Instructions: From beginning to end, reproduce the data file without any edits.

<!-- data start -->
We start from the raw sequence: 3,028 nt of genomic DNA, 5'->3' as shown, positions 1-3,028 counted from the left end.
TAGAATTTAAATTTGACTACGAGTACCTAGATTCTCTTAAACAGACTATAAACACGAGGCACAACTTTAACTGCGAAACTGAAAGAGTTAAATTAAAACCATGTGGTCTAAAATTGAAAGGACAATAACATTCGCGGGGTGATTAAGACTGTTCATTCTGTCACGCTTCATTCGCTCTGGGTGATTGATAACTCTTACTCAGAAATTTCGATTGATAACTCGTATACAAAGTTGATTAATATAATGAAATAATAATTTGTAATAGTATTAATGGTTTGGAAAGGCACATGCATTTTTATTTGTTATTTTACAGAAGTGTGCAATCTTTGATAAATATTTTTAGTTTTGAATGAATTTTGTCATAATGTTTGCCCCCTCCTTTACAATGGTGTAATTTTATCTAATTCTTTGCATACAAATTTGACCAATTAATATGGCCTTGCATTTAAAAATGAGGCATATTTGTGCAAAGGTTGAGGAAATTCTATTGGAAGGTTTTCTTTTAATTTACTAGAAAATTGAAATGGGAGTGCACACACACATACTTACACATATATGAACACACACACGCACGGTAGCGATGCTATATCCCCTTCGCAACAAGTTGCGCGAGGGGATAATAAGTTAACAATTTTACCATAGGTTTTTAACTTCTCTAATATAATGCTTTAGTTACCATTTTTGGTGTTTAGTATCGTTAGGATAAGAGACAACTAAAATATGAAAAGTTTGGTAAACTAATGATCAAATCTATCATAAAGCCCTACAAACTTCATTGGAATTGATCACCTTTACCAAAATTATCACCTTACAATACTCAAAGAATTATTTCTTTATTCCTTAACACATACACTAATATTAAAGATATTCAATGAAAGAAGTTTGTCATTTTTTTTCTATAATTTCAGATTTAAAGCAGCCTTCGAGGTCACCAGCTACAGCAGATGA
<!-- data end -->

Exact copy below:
We start from the raw sequence: 3,028 nt of genomic DNA, 5'->3' as shown, positions 1-3,028 counted from the left end.
TAGAATTTAAATTTGACTACGAGTACCTAGATTCTCTTAAACAGACTATAAACACGAGGCACAACTTTAACTGCGAAACTGAAAGAGTTAAATTAAAACCATGTGGTCTAAAATTGAAAGGACAATAACATTCGCGGGGTGATTAAGACTGTTCATTCTGTCACGCTTCATTCGCTCTGGGTGATTGATAACTCTTACTCAGAAATTTCGATTGATAACTCGTATACAAAGTTGATTAATATAATGAAATAATAATTTGTAATAGTATTAATGGTTTGGAAAGGCACATGCATTTTTATTTGTTATTTTACAGAAGTGTGCAATCTTTGATAAATATTTTTAGTTTTGAATGAATTTTGTCATAATGTTTGCCCCCTCCTTTACAATGGTGTAATTTTATCTAATTCTTTGCATACAAATTTGACCAATTAATATGGCCTTGCATTTAAAAATGAGGCATATTTGTGCAAAGGTTGAGGAAATTCTATTGGAAGGTTTTCTTTTAATTTACTAGAAAATTGAAATGGGAGTGCACACACACATACTTACACATATATGAACACACACACGCACGGTAGCGATGCTATATCCCCTTCGCAACAAGTTGCGCGAGGGGATAATAAGTTAACAATTTTACCATAGGTTTTTAACTTCTCTAATATAATGCTTTAGTTACCATTTTTGGTGTTTAGTATCGTTAGGATAAGAGACAACTAAAATATGAAAAGTTTGGTAAACTAATGATCAAATCTATCATAAAGCCCTACAAACTTCATTGGAATTGATCACCTTTACCAAAATTATCACCTTACAATACTCAAAGAATTATTTCTTTATTCCTTAACACATACACTAATATTAAAGATATTCAATGAAAGAAGTTTGTCATTTTTTTTCTATAATTTCAGATTTAAAGCAGCCTTCGAGGTCACCAGCTACAGCAGATGA